Freedom Rock—My eternal gratitude to everyone who came out for the Alibi's Festival of Opinions last Saturday on the Fourth Street mall. To paraphrase Bob Dylan, it was hotter than a crotch out there, so the folks that participated truly showed their dedication to free speech and the First Amendment. I lost four pounds in sweat, one pound for each hour in the heat, but the music was especially fantastic. Thanks to Selsun Blue, Fast Heart Mart and Daddy Long Loin for the tunes. And a big burlap sack stuffed with gratitude for the drummer from Selsun Blue who climbed up the light pole to plug in the extension cord. That was impressive. As you all know, freedom without electricity really isn't worth celebrating.
Gus Pedrotty—Gus, as he likes to be known—stopped by Alibi Headquarters to discuss a bid for mayor that began as idealistic—and some would say unlikely—but has since been transformed into one of the more vital and remarkable candidacies that have passed through this high desert city in ages.
With Canada Day on July 1 come and gone with little fanfare, we thought it appropriate to get the good word out: Canada is a great nation, full of wonder to be found in its majestic national parks, its superior national policy, its magnificent natural resources and its myriad funny accents. So let us take a little trip north, eh?
On a recent trip to Edmonton, I pounced on the chance to ask real, live Canadians about their homeland. What's more, these aren't any regular old Canadians, they're improvisers; comedians contributing to one of the finest traditions and exports of the nation. All four Canucks were asked, "What does Canada mean to you?" Find out what they say below, eh?
iHate Front-Page Advertising—No, I'm not talking about those nasty bars that have been creeping onto the bottom of A1s across the country for years. Someone should give an award to Apple's marketing team. They scored an above-the-fold white-
Dateline: England—A pub owner in Southampton has found a sneaky political way around England’s new antismoking law. Landlord Bob Beech is hoping to get around the cigarette ban, which went into effect last Sunday, by turning his bar into a foreign embassy. Beech says the Wellington Arms tavern will now be the U.K. base for the tiny, uninhabited island of Redonda—located some 35 miles off the Caribbean nation of Antigua. Earlier last month, Redonda’s official cardinal Edward Elder—a regular at the pub—granted the business consulate status. Redonda’s current ruler is King Robert the Bald, 60, who lives on Antigua. King Robert recently bestowed a knighthood on Beech. As a Redonda embassy, Beech’s pub would be classified as “foreign soil” and would not be subject to British laws. “I have a legal team looking into the legalities at the moment,” Beech told The Sun. “But I am confident.”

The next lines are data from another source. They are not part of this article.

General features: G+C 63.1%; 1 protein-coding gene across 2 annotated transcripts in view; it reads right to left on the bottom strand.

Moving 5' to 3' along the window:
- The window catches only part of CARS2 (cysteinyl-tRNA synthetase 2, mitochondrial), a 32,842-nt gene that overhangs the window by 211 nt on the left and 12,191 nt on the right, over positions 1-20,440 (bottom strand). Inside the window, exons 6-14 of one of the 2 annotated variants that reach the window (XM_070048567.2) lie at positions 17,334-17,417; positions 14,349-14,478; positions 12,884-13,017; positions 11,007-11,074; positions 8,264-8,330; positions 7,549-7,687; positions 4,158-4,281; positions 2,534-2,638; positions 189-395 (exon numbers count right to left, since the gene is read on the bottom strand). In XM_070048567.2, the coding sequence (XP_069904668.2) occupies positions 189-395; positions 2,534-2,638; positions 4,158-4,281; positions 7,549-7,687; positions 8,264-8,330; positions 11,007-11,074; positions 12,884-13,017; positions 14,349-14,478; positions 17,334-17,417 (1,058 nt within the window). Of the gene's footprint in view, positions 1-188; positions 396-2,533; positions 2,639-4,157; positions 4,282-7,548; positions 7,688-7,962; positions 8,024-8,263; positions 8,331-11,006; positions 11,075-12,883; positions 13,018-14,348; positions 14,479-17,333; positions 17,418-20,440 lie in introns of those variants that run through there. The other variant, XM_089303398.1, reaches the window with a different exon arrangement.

Shootout Shooters—Organizers of the Duke City Shootout Digital Filmmaking Festival, have anounced their 2007 script winners. The winning scripts will be produced and premiered in Albuquerque from July 20-28. The selected filmmakers will be given a cast, high-definition digital camera and lighting equipment, a production crew, post-production facilities, transportation and even a professional mentor - everything they will need to bring their short script to life in just seven days. This year’s winners are: Lisa Marks from Marina del Rey, Calif., for the black comedy “Maconie’s List;” Scott and Paula Merrow from Albuquerque, N. M., for the family film “The Spider Experience;” Dina Chapman from West Hollywood, Calif., for the sci-fi comedy “So Five Minutes Ago;” Jason Kendall from Spring Hill, Fla., for the comedy “Young Gun;” Richard Dargan from Albuquerque, N.M., for the comedy “The Pitch;” and Joachim Jung from Los Angeles, Calif., for the comedy “The Dream Girl.” Best of luck to all this year’s Shootout participants and a special congratulations to our local fimmakers. A full schedule of events for the 2007 Shootout will be available soon. For more information and updates, visit www.dukecityshootout.org.
Music on the Strip—Further cementing the sacred bond between musicians and strip clubs (as the memoirs of any aging buttrocker with teased hair will attest), you can get live music at the Spearmint Rhino Gentleman's Club (1645 University NE) every week now. The California-based strip club started booking Albuquerque bands back in April of this year, and the music has held up every Monday night since. British punkers The Geezers even popped in for a May 7 show. What the hell?
The great things about Canadian treasure Bryan Adams are too numerous to describe.